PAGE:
“For this,” he explains, “we have a strong CIO team to advise and guide our clients on investment strategy. Also, our bankers will always seek to view and service clients holistically. In other words, they will see the bigger picture of the client’s assets, aspirations and family members, including those living overseas – so as to serve the clients’ broader needs, both for now and for the future.”
Lee also notes that DBS is a relatively young bank and as a result, still fleet of foot. “That to some extent helps us look at things afresh, and to be relevant to each of the generations.”
The bank is actively engaging the second and third generations of clients – for example, by creating opportunities for them to interact with and engage the social enterprises supported by DBS Foundation, which is dedicated to championing social entrepreneurship in the region. Its initiatives include providing grants to social enterprises to support them in driving positive societal change, as well as mentorship and partnership opportunities, amongst many others.
“We find that the younger generations not only have aspirations and ambitions, they often also have a vision to do good for society,” Lee elucidates, “and that is where we can engage them through these different touchpoints. We’re not just the family’s bankers, but also an institution with a strong social and moral compass. This has actually made a lot of difference for us.”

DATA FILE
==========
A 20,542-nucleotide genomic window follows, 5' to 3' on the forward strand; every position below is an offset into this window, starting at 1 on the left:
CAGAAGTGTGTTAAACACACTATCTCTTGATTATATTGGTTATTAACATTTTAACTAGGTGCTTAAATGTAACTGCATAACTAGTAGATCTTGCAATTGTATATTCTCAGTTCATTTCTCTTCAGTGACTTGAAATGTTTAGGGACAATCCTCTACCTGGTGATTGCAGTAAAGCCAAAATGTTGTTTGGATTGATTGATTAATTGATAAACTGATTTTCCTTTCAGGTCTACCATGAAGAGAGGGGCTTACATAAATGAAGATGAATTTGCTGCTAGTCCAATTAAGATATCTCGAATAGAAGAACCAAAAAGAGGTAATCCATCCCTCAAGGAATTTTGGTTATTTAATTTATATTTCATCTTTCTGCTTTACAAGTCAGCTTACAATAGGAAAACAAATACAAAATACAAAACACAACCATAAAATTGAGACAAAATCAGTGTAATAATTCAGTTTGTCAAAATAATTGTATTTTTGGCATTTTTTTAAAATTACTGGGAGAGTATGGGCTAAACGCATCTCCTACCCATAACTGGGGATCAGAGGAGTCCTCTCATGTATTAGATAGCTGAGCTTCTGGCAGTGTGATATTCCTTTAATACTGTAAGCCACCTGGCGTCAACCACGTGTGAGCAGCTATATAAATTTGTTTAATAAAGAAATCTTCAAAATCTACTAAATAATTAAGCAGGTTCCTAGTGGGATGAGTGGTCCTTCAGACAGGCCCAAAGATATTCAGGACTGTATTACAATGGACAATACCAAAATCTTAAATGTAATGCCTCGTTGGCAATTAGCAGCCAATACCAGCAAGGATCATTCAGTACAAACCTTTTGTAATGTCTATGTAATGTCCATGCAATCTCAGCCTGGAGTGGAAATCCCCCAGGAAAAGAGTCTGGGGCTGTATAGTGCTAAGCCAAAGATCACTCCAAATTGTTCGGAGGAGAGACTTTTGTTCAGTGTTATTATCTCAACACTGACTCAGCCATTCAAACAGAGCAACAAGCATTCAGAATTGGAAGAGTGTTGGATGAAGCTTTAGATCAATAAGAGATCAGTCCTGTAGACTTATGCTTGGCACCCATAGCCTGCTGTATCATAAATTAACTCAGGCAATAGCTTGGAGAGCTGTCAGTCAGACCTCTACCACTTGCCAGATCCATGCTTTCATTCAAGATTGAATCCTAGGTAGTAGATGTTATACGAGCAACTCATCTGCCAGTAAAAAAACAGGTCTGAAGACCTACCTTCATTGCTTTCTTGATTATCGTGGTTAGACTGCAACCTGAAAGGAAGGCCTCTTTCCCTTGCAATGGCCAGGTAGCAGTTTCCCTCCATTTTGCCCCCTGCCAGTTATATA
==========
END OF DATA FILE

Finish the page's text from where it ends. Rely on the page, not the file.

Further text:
He explains further, noting that the bank’s Future Leaders Programme that launched some years ago has been acclaimed by participants because it goes beyond the nuts and bolts of private banking and deep into the realm of the bank’s role in promoting societal integrity and values. “This is where I think we are making a gradual, but very clear, influence on these next generations,” he remarks.
Lee also highlights what he calls the bank’s forward-thinking mentality. “We are always looking ahead,” he explains, “as we seek to imagine how we can more proactively look after our clients.”
The rise of the family office
For example, DBS in 2019 entered a successful partnership with E&Y and co-published the inaugural Asian Family Office report. “It was timely and really well-received,” he reports. “In fact, it was such a positive experience that this year we will partner another global institution to publish a report comparing the East and the West in terms of family offices and family governance models. This type of engagement will continue to position us as a thought-leader in our markets, proactively looking ahead for our clients.”
Lee observes that the growth of the family office space is entirely in tune with the growing appreciation of the wealth planning journey that encompasses wealth creation, wealth preservation and wealth transfer from generation to generation. The family office crystallises all of these missions in one formalised entity.